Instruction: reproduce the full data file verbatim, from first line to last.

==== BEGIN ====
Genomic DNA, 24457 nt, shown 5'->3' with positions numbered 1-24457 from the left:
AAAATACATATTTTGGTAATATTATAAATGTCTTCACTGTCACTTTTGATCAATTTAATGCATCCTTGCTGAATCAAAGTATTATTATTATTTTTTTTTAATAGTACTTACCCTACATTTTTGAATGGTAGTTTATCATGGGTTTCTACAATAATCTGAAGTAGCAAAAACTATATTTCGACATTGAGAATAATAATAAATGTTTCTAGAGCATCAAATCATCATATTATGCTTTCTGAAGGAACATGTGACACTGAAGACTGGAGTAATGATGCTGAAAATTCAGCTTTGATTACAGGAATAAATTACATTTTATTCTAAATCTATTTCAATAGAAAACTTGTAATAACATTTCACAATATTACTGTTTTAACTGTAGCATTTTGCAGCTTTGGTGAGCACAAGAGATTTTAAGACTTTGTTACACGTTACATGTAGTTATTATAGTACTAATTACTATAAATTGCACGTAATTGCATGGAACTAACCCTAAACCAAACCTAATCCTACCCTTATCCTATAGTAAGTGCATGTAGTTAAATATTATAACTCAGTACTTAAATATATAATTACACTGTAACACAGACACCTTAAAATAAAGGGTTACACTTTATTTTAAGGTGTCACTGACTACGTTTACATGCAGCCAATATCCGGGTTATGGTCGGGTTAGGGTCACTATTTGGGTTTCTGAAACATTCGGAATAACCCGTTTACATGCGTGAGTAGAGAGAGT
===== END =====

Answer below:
Genomic DNA, 24457 nt, shown 5'->3' with positions numbered 1-24457 from the left:
AAAATACATATTTTGGTAATATTATAAATGTCTTCACTGTCACTTTTGATCAATTTAATGCATCCTTGCTGAATCAAAGTATTATTATTATTTTTTTTTAATAGTACTTACCCTACATTTTTGAATGGTAGTTTATCATGGGTTTCTACAATAATCTGAAGTAGCAAAAACTATATTTCGACATTGAGAATAATAATAAATGTTTCTAGAGCATCAAATCATCATATTATGCTTTCTGAAGGAACATGTGACACTGAAGACTGGAGTAATGATGCTGAAAATTCAGCTTTGATTACAGGAATAAATTACATTTTATTCTAAATCTATTTCAATAGAAAACTTGTAATAACATTTCACAATATTACTGTTTTAACTGTAGCATTTTGCAGCTTTGGTGAGCACAAGAGATTTTAAGACTTTGTTACACGTTACATGTAGTTATTATAGTACTAATTACTATAAATTGCACGTAATTGCATGGAACTAACCCTAAACCAAACCTAATCCTACCCTTATCCTATAGTAAGTGCATGTAGTTAAATATTATAACTCAGTACTTAAATATATAATTACACTGTAACACAGACACCTTAAAATAAAGGGTTACACTTTATTTTAAGGTGTCACTGACTACGTTTACATGCAGCCAATATCCGGGTTATGGTCGGGTTAGGGTCACTATTTGGGTTTCTGAAACATTCGGAATAACCCGTTTACATGCGTGAGTAGAGAGAGT